Learning how to manage finances with your significant other can be one of the hardest parts about transitioning into a more serious relationship.
After all, just thinking about money and budgeting makes a lot of people uncomfortable. Ultimately, this just adds unnecessary anxiety when it comes to starting and maintaining a healthy financial relationship with a partner.
Believe it or not, but money doesn’t have to be a stressor in your relationship. We’ve asked money coach Ashley Feinstein Gerstley from The Fiscal Femme and personal finance expert Rubina Ahmed-Haq to share their top budgeting tips every young couple needs to know.
The biggest mistake couples can make is waiting until you’re about to move in together or engaged before you start talking about money, says Ahmed- Haq. If you’re in a serious relationship, you need to openly discuss your debts, your salary and your financial goals for the next five to 10 years. Plus, it’s important to be open about your financial situation with your partner. “You can’t go into a relationship if you have a financial secret,” she says.
You’d be surprised about how many people actually tie the knot without knowing about their spouse’s finances. A recent study showed that one in four people didn’t know their spouse’s income and one in three people didn’t know the amount of their spouse’s student debt after the wedding. “You can see how difficult our relationship is with money when it’s something that’s even hard to talk about with our partners in life,” says Feinstein Gerstley.
Want to talk to your partner about money, but aren’t sure where to begin? Start off by discussing something fun that both you and your significant other would want to do together, Feinstein Gerstley suggests. Once you’ve established your shared goal, you’d both be so much more motivated to save the money needed to make that dream come true.
“If you’re living with your partner, I believe you should live as one financial entity,” says Ahmed-Haq. Having a joint bank account together is an easy way to share rent, utilities and any other shared expenses. Be sure to also keep your own personal bank account, Ahmed-Haq advises, so that you’d still have the financial freedom to make purchases the way you see fit.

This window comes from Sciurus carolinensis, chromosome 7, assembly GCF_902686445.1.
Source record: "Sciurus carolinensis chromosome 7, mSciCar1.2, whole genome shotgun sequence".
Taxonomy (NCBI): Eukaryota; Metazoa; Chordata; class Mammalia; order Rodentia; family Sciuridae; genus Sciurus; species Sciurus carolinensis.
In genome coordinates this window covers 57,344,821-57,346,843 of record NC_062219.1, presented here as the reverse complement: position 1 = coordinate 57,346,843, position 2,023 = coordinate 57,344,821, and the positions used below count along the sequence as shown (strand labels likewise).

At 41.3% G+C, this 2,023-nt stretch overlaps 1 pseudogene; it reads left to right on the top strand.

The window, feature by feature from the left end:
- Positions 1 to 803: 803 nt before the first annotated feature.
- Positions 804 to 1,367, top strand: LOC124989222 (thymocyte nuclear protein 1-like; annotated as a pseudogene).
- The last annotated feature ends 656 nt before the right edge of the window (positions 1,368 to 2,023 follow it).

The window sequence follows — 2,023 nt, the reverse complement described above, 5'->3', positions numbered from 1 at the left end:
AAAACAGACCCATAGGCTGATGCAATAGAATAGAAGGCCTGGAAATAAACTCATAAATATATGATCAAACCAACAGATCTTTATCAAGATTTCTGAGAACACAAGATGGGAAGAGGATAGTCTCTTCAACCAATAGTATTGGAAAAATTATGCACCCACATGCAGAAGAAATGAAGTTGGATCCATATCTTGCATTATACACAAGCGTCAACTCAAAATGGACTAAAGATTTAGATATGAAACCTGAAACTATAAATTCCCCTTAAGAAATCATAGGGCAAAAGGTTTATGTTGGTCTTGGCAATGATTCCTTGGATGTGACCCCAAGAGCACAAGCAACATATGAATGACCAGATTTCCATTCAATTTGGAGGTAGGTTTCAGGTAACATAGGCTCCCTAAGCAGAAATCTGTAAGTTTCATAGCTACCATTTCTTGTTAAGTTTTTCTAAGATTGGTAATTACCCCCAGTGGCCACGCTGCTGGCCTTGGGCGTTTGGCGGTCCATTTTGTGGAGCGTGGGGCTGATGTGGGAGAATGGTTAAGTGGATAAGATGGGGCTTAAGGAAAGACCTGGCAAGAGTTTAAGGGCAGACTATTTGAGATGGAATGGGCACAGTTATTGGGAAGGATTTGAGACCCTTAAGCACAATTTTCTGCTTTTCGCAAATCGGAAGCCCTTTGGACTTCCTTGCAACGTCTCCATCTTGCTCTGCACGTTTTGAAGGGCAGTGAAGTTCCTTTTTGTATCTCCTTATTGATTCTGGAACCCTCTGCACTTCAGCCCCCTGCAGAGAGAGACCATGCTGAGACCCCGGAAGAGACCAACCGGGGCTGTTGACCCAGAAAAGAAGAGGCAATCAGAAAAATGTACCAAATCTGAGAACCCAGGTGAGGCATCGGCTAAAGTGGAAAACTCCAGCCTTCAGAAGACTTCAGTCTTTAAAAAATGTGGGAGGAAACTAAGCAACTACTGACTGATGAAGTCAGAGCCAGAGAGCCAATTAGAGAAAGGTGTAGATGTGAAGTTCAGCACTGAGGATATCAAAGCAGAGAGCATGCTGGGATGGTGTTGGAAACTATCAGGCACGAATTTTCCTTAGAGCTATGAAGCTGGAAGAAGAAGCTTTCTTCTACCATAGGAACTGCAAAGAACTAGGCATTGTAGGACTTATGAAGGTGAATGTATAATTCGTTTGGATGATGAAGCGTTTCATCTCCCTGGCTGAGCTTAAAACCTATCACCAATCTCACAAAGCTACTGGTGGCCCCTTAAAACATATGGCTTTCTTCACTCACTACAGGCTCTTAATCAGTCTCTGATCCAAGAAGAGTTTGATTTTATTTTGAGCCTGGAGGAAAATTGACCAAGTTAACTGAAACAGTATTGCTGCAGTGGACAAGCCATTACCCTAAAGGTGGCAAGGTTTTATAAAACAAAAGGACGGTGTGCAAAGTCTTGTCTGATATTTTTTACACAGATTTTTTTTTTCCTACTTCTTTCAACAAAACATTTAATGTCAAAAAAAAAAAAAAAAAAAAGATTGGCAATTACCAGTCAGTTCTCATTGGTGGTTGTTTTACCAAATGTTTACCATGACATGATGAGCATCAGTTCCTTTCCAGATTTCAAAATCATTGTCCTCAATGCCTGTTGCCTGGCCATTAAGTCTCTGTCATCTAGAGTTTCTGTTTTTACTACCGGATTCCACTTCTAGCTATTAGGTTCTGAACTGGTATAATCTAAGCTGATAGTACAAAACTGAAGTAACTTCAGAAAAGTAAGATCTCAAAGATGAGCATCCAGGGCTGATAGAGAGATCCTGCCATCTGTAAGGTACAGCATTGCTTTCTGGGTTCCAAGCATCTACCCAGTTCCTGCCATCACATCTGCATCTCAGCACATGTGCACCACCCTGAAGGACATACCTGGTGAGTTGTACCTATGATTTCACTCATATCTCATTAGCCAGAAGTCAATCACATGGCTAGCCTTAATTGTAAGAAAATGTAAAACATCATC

Every time you get paid, the best thing you can do is to set aside money for an emergency or rainy day in your own personal account, says Ahmed-Haq. Once you’ve contributed to your personal savings, put money into the joint bank account you have with your partner. Afterward, the leftover money can be used for saving towards your goal, paying off any other debt and for fun.
Throughout this process, be sure to always keep your significant other in the loop. “Money is freedom to many people and it’s important for partners to understand what’s happening with your money so that both people are aware of where the money is going,” says Feinstein Gerstley.
Carve out time at least once a month for you and your partner to discuss your finances. During this time, about where you’re at with your goals or any unexpected costs that had to be covered since your last chat, says Feinstein Gerstley. The key is to make these conversations fun — try making a favourite snack for the talk and rewarding yourselves with a date night after the chat.
Avoid future fights by agreeing to tell your partner about purchases over a certain amount of money, whether it be $50, $100 or more. “A lot of people find it stressful when their partner unexpectedly spends money on something that they don’t think is necessary, so having this specific number set helps couples get in the habit of discussing bigger purchases before their made,” says Feinstein Gerstley.